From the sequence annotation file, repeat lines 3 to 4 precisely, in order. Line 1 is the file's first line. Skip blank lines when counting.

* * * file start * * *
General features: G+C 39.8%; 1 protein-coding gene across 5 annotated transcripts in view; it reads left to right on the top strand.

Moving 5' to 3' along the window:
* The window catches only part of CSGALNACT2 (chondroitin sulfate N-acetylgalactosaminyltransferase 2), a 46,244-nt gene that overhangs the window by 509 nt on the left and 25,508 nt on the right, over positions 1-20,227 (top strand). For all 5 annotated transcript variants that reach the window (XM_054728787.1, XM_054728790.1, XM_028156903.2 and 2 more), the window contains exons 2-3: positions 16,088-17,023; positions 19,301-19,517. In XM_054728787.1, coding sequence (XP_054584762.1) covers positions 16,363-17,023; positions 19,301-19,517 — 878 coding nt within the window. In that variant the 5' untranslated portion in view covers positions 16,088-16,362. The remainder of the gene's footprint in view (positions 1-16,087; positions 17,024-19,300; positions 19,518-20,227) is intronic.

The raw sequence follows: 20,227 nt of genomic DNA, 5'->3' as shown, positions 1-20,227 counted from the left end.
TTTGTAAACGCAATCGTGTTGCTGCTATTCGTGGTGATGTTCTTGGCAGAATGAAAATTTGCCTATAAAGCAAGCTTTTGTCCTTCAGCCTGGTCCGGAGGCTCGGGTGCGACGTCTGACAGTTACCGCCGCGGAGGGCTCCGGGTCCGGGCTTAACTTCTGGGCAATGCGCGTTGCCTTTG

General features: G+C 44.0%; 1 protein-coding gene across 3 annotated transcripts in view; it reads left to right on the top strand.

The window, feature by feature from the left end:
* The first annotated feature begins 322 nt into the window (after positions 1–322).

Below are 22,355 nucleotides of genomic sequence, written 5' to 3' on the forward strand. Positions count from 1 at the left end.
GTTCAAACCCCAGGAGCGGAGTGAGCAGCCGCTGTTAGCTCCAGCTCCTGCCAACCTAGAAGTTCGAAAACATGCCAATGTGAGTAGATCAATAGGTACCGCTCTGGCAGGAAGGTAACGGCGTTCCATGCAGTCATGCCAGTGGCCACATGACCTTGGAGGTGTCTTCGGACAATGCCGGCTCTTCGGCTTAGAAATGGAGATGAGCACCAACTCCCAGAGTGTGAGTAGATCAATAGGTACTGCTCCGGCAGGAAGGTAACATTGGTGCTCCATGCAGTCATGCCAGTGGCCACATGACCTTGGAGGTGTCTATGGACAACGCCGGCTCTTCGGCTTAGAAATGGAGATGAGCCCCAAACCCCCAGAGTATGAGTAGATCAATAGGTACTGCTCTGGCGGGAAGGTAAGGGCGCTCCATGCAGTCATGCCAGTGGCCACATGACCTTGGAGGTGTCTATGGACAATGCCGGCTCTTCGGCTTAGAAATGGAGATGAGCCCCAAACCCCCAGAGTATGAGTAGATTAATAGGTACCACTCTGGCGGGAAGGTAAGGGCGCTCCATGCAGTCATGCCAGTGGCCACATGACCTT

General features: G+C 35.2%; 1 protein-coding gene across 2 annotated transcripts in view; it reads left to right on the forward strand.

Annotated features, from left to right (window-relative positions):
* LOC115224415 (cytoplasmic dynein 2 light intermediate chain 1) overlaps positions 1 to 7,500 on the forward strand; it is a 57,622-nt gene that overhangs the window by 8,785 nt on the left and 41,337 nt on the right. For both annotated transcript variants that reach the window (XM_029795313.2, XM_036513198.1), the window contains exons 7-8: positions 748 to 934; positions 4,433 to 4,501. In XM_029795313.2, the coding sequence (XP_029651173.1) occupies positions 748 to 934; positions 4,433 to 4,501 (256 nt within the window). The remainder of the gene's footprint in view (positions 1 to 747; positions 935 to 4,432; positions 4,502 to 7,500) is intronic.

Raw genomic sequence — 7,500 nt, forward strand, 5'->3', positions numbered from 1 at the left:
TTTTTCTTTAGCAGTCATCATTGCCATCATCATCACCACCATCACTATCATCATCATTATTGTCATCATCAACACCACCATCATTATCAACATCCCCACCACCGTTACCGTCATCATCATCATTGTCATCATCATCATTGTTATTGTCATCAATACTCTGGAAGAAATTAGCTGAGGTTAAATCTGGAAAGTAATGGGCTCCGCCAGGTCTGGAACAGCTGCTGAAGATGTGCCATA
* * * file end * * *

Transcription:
* The window catches only part of CSGALNACT2 (chondroitin sulfate N-acetylgalactosaminyltransferase 2), a 46,244-nt gene that overhangs the window by 509 nt on the left and 25,508 nt on the right, over positions 1-20,227 (top strand). For all 5 annotated transcript variants that reach the window (XM_054728787.1, XM_054728790.1, XM_028156903.2 and 2 more), the window contains exons 2-3: positions 16,088-17,023; positions 19,301-19,517. In XM_054728787.1, coding sequence (XP_054584762.1) covers positions 16,363-17,023; positions 19,301-19,517 — 878 coding nt within the window. In that variant the 5' untranslated portion in view covers positions 16,088-16,362. The remainder of the gene's footprint in view (positions 1-16,087; positions 17,024-19,300; positions 19,518-20,227) is intronic.

The raw sequence follows: 20,227 nt of genomic DNA, 5'->3' as shown, positions 1-20,227 counted from the left end.